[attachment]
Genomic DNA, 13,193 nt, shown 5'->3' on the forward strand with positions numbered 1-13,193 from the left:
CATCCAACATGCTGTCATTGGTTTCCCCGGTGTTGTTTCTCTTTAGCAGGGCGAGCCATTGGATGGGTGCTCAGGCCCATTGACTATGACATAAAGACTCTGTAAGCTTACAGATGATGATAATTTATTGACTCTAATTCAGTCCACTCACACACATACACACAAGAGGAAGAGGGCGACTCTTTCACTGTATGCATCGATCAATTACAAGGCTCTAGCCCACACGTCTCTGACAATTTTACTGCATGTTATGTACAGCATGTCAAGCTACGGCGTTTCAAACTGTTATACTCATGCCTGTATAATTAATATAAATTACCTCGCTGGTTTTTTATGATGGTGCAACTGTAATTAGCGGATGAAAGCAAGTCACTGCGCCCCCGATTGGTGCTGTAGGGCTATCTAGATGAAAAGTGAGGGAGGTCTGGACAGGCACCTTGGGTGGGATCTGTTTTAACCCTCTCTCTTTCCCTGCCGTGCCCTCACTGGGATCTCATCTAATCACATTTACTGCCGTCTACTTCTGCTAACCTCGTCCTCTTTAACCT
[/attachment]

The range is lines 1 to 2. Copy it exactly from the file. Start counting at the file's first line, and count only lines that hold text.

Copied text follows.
Genomic DNA, 13,193 nt, shown 5'->3' on the forward strand with positions numbered 1-13,193 from the left:
CATCCAACATGCTGTCATTGGTTTCCCCGGTGTTGTTTCTCTTTAGCAGGGCGAGCCATTGGATGGGTGCTCAGGCCCATTGACTATGACATAAAGACTCTGTAAGCTTACAGATGATGATAATTTATTGACTCTAATTCAGTCCACTCACACACATACACACAAGAGGAAGAGGGCGACTCTTTCACTGTATGCATCGATCAATTACAAGGCTCTAGCCCACACGTCTCTGACAATTTTACTGCATGTTATGTACAGCATGTCAAGCTACGGCGTTTCAAACTGTTATACTCATGCCTGTATAATTAATATAAATTACCTCGCTGGTTTTTTATGATGGTGCAACTGTAATTAGCGGATGAAAGCAAGTCACTGCGCCCCCGATTGGTGCTGTAGGGCTATCTAGATGAAAAGTGAGGGAGGTCTGGACAGGCACCTTGGGTGGGATCTGTTTTAACCCTCTCTCTTTCCCTGCCGTGCCCTCACTGGGATCTCATCTAATCACATTTACTGCCGTCTACTTCTGCTAACCTCGTCCTCTTTAACCT